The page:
Whenever good or bad fortune strikes, most of us spend some time pondering why it happened. We do this because the conditioned mind reasons there must be some meaning to it, just as it seeks to find meaning behind all of life’s events. The mind always looks for meaning in everything.
In fact, it is not the event itself, but the meaning that the mind attaches to an event, that brings either pleasure or suffering. The event may also be thought to reflect either God’s favor or disfavor, which further divides our thinking into a sense of pride or of guilt.
However, the meaning that we attach to a situation is by no means an indication of its true content. We see this principle perhaps most clearly demonstrated at a sports event where the winning team’s fans respond to the score with loud cheers, while the supporters of the losing team respond to the same score with alarm, anger, or frustration. Same score, different responses based on the meaning attached to it by the spectators.
The meaning that we attach to events also brings a value judgment into the picture. No longer do we see the game score simply as a score; we now look for why it happened. Sports commentators spend hours discussing the game to determine who did what to whom. “Whose fault was it that the Lakers lost?,” we ask. “Is that good or bad?”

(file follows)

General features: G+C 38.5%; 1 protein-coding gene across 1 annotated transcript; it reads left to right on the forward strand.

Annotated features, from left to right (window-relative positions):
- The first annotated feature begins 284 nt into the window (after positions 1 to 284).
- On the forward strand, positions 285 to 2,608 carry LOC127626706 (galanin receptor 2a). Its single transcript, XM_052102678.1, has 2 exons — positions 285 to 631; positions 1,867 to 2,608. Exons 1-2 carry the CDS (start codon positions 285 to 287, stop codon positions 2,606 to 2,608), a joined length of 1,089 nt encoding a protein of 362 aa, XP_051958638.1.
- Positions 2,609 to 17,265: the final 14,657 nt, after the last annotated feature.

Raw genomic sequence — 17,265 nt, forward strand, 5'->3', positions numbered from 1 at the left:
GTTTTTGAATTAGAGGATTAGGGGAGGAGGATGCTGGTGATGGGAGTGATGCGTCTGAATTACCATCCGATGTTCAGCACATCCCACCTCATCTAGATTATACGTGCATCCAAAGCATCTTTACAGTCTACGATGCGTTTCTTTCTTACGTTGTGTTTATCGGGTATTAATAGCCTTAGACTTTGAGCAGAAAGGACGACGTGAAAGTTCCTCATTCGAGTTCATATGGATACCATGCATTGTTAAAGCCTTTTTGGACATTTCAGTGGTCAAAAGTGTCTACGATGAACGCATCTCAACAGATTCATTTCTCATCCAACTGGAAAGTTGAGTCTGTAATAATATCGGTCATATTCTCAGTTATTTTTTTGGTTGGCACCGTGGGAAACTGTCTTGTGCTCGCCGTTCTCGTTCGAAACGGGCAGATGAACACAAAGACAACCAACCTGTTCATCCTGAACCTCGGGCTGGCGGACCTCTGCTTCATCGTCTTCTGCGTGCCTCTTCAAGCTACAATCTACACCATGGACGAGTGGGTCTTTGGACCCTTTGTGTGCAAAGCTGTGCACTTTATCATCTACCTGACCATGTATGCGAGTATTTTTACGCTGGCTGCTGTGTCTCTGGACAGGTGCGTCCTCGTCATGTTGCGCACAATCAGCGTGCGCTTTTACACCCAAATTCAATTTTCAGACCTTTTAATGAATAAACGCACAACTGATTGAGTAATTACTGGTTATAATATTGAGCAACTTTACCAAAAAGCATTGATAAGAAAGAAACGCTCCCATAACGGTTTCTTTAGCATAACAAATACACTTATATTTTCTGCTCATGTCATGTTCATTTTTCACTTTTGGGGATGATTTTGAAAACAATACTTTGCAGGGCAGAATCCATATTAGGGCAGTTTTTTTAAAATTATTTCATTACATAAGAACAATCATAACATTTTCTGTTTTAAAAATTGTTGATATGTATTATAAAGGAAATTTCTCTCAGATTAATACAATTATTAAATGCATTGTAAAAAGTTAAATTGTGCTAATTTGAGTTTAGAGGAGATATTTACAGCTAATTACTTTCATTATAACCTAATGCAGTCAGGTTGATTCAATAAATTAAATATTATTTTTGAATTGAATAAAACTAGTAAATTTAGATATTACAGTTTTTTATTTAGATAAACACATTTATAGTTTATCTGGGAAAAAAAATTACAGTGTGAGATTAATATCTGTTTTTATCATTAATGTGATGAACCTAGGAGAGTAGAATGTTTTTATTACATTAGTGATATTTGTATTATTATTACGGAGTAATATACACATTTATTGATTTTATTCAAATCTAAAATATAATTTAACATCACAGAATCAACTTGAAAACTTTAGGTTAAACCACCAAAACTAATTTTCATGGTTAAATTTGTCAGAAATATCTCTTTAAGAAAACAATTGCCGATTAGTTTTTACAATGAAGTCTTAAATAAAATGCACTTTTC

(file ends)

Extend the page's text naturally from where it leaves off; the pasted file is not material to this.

By labeling what has happened, we think that we can deal with it better: it will justify our becoming defensive, or angry, or hurt, or victimized. So it is the meaning that we attach to the passing parade of life’s events that pulls us into emotional turbulence.
It drives us toward separation, from where we no longer respond to the event, but we react to the meaning we have attached to the event. No longer is it just another event; it now becomes personalized as a me and a you; a winner and a loser; a victimizer and a victim; my suffering because of your actions.
And because we have attached a value judgment to the event, we now feel justified to react to it. This is the classic cycle of duality that leads to ever more suffering, anger and despair.
Meaning is a product of dualistic existence. The human ego does not like feeling that it has no control and will look for anything to give it a sense of power. When something happens, then, our minds attempt to attach some meaning to it in order to feel some sense of control. In fact, the entire self-help industry is fueled by that desire for personal power and our aversion to suffering. To summarize, we suffer because not everything goes our way. We suffer because we dread doing the things we don’t want to do but have to do. And we suffer because we can’t have or do the things we want to have or do. We see ourselves as individual personalities with desires that conflict with our circumstances and responsibilities, causing untold pain and suffering.
How do we turn this around? Spiritual practice is the ancient, proven way to undo the conditioning of the mind and align with higher Truth. We’ll address that in part 2 of this article.